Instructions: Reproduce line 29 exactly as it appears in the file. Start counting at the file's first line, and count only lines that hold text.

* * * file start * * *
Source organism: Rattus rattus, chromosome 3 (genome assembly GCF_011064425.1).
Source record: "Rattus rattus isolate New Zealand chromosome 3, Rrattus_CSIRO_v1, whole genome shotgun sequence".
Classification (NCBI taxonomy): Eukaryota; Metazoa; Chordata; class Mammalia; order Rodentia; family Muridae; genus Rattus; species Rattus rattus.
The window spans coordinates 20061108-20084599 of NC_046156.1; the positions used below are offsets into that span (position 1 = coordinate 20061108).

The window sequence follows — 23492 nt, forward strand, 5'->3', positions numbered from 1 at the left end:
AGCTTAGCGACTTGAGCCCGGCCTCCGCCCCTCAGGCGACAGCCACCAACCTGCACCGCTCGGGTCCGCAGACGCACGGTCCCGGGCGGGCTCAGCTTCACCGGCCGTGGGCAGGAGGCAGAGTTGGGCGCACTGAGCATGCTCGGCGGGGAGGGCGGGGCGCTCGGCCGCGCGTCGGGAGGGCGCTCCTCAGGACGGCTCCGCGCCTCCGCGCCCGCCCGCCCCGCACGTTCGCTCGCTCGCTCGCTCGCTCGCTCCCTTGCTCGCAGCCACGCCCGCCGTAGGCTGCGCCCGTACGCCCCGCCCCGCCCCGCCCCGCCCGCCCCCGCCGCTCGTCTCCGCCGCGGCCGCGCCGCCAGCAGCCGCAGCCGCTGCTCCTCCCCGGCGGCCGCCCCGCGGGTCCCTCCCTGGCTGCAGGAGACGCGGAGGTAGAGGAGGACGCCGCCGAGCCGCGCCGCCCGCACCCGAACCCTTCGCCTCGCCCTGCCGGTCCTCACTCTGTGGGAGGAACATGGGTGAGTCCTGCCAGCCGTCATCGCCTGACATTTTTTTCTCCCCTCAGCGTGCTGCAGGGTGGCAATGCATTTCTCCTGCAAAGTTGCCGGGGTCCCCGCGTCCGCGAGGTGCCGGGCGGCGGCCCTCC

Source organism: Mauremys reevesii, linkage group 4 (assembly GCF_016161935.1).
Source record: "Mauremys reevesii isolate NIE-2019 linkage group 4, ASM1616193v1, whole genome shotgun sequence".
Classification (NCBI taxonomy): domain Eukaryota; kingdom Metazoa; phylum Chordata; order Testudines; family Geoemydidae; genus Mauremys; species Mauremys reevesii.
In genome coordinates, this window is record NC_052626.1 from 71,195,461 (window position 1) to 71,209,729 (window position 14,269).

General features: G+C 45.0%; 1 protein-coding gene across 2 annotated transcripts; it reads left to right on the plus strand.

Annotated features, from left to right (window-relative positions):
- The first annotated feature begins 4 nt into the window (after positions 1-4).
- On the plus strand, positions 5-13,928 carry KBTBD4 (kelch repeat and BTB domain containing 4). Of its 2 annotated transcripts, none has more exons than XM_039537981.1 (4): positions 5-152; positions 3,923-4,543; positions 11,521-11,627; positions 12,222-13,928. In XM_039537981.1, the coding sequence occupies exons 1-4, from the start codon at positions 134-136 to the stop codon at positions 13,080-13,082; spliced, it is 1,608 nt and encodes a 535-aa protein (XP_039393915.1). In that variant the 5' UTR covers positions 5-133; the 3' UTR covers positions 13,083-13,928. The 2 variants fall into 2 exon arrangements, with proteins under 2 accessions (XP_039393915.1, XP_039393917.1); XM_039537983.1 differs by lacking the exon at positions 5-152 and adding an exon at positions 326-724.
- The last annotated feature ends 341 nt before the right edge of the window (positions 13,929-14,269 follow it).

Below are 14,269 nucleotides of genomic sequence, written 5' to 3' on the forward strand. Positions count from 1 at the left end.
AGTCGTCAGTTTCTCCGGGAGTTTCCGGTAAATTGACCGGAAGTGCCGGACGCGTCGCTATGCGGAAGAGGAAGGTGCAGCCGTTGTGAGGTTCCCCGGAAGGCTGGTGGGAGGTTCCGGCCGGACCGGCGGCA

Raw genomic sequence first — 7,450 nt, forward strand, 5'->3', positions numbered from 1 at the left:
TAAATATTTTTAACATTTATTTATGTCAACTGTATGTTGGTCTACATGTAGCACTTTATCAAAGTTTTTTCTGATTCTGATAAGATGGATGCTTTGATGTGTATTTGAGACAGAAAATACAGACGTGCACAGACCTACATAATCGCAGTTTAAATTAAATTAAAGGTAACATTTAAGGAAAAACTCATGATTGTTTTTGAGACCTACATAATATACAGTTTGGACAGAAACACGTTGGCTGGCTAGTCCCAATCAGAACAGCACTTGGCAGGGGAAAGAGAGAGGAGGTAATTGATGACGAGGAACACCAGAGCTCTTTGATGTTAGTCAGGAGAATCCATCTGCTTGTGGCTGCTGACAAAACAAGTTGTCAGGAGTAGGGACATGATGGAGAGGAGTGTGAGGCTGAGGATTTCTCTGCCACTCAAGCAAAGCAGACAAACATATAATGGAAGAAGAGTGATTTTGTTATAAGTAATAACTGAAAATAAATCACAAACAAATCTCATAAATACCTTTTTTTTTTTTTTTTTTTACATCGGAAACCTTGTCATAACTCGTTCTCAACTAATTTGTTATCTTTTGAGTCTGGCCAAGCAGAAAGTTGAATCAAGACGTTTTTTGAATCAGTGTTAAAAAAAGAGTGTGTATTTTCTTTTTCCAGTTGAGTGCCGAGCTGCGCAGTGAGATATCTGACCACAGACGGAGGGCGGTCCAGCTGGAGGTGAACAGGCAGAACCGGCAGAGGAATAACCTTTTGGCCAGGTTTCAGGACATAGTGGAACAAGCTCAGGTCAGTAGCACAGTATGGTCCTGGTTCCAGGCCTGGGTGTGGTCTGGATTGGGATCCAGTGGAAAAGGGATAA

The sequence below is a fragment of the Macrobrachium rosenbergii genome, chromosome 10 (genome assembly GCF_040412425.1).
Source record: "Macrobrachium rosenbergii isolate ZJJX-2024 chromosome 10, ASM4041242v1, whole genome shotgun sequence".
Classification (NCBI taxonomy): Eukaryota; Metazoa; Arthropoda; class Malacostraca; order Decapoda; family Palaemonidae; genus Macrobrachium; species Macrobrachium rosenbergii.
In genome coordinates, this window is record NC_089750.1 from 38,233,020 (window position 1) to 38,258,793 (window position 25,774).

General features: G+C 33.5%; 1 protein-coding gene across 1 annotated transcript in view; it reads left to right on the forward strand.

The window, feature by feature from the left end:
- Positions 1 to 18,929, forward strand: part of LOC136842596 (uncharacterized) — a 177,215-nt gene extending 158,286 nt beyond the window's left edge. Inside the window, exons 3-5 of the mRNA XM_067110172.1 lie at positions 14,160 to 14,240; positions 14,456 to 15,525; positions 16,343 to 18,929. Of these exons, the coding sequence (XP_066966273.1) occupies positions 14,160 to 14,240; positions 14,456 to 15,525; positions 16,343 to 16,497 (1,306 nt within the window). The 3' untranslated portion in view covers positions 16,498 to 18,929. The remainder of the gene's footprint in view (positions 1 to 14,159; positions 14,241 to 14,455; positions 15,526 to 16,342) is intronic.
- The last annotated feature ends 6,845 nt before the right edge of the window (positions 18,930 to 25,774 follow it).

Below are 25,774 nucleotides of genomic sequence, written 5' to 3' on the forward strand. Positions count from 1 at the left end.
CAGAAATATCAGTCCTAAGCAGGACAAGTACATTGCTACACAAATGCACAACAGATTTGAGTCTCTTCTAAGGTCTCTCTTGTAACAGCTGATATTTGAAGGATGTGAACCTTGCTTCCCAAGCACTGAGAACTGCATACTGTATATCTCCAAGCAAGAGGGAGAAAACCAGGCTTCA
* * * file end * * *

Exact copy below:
CAGAAATATCAGTCCTAAGCAGGACAAGTACATTGCTACACAAATGCACAACAGATTTGAGTCTCTTCTAAGGTCTCTCTTGTAACAGCTGATATTTGAAGGATGTGAACCTTGCTTCCCAAGCACTGAGAACTGCATACTGTATATCTCCAAGCAAGAGGGAGAAAACCAGGCTTCA